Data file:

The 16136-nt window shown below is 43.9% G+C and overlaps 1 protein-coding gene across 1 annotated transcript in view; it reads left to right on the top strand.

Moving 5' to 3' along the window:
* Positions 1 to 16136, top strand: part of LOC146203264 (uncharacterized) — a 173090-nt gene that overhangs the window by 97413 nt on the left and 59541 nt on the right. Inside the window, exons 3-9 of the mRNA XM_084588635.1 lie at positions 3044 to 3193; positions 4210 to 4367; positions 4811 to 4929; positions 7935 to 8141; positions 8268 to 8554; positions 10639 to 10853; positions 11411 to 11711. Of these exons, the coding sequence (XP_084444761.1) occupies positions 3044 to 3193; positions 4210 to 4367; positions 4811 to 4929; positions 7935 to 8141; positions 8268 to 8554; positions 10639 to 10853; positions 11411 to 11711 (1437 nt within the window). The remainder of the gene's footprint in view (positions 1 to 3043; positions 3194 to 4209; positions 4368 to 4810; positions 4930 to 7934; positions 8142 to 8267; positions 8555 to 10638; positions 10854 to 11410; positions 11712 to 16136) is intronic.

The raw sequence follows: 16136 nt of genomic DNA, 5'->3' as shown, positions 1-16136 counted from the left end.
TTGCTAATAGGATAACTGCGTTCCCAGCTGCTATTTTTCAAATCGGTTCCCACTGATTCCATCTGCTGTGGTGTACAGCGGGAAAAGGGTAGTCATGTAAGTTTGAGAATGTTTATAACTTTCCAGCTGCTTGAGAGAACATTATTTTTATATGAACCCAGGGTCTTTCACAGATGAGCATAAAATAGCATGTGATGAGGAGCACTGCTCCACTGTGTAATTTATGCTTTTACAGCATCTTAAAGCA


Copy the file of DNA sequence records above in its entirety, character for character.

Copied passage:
The 16136-nt window shown below is 43.9% G+C and overlaps 1 protein-coding gene across 1 annotated transcript in view; it reads left to right on the top strand.

Moving 5' to 3' along the window:
* Positions 1 to 16136, top strand: part of LOC146203264 (uncharacterized) — a 173090-nt gene that overhangs the window by 97413 nt on the left and 59541 nt on the right. Inside the window, exons 3-9 of the mRNA XM_084588635.1 lie at positions 3044 to 3193; positions 4210 to 4367; positions 4811 to 4929; positions 7935 to 8141; positions 8268 to 8554; positions 10639 to 10853; positions 11411 to 11711. Of these exons, the coding sequence (XP_084444761.1) occupies positions 3044 to 3193; positions 4210 to 4367; positions 4811 to 4929; positions 7935 to 8141; positions 8268 to 8554; positions 10639 to 10853; positions 11411 to 11711 (1437 nt within the window). The remainder of the gene's footprint in view (positions 1 to 3043; positions 3194 to 4209; positions 4368 to 4810; positions 4930 to 7934; positions 8142 to 8267; positions 8555 to 10638; positions 10854 to 11410; positions 11712 to 16136) is intronic.

The raw sequence follows: 16136 nt of genomic DNA, 5'->3' as shown, positions 1-16136 counted from the left end.
TTGCTAATAGGATAACTGCGTTCCCAGCTGCTATTTTTCAAATCGGTTCCCACTGATTCCATCTGCTGTGGTGTACAGCGGGAAAAGGGTAGTCATGTAAGTTTGAGAATGTTTATAACTTTCCAGCTGCTTGAGAGAACATTATTTTTATATGAACCCAGGGTCTTTCACAGATGAGCATAAAATAGCATGTGATGAGGAGCACTGCTCCACTGTGTAATTTATGCTTTTACAGCATCTTAAAGCA